food group indexes rising.
The index for all items less food and energy also rose in January.
The indexes for apparel, shelter, airline fares, and recreation all
posted increases. In contrast, the indexes for new vehicles and for
used cars and trucks declined in January.
Over the last 12 months, the food index has risen 1.8 percent [not
with yet counting Feb and Mar -- EM] the food-at-home index [index 
for food you buy and eat at home, but not at restaurants or fastfood 
outlets] up 2.1 percent; both 12-month changes are the highest since 
2009. The energy index has increased 7.3 percent overm the last 12 
months [not yet counting Feb and Mar - EM], with the gasoline index 
up 13.4 percent. The index for all items less food and energy has 
risen 1.0 percent [not yet counting Feb and Mar -- EM].
Thus, prices have increased for food, energy apparel shelter, airline fares, and recreaction.  This is no threat alone, this is the trajectory of a trend that is a fact-based actuality across America. We shoudn't hide from the truthfulness of what these stats indicate and what Americans are experiencing whenever they go to the grocery store or the pump.

                Seasonally adjusted changes from preceding month 
                              July    Aug.   Sep.   Oct.    Nov.   Dec.   Jan.   ended 
                              2010  2010  2010  2010  2010  2010  2011   Jan.  
 All items..................    .3    .2    .2    .2    .1    .4    .4      1.6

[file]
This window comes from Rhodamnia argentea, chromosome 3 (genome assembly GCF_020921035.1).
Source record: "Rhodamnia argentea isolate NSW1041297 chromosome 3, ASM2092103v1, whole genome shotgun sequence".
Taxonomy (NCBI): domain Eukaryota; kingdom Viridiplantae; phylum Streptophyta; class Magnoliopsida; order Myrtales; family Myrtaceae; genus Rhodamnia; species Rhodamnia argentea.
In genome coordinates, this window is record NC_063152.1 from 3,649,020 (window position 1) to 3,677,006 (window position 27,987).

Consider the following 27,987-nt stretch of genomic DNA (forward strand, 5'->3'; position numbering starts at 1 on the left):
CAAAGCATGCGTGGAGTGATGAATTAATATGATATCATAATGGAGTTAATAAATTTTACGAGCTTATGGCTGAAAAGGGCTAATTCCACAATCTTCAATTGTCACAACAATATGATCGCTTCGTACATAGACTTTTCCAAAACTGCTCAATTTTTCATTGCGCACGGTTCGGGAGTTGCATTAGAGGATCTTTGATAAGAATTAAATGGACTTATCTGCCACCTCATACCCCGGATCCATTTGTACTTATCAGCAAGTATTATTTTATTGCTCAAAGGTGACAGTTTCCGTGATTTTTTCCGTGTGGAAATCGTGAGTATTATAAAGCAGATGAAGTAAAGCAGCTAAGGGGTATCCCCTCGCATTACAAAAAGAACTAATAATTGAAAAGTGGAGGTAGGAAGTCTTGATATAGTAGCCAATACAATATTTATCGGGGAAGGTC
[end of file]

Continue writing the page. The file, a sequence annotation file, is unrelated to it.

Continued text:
Food......................    .0    .1    .3    .1    .2    .1    .5      1.8
   Food at home.............    .0    .0    .4    .1    .2    .2    .7      2.1
   Food away from home (1)..    .0    .3    .3    .1    .1    .1    .2      1.5
  Energy....................   3.3   1.6   1.1   2.5    .1   4.0   2.1      7.3
   Energy commodities.......   5.6   2.6   2.2   4.4    .7   6.4   4.0     13.4
    Gasoline (all types)....   6.2   2.9   2.2   4.5    .7   6.7   3.5     13.4
    Fuel oil (1)............  -1.6    .9    .8   4.7   4.2   4.9   6.8     17.3
   Energy services..........    .5    .4   -.4    .0   -.8    .6   -.6      -.7
    Electricity.............    .4    .1   -.1    .2    .6    .3   -.5      1.2
    Utility (piped) gas                                                        
       service..............    .8   1.4  -1.4   -.6  -5.3   1.7  -1.2     -6.4
  All items less food and                                                      
     energy.................    .1    .1    .0    .0    .1    .1    .2      1.0
   Commodities less food and                                                   
      energy commodities....    .1    .1   -.2   -.2    .0   -.1    .2      -.2
    New vehicles............    .1    .2    .1   -.1   -.2   -.1   -.1       .1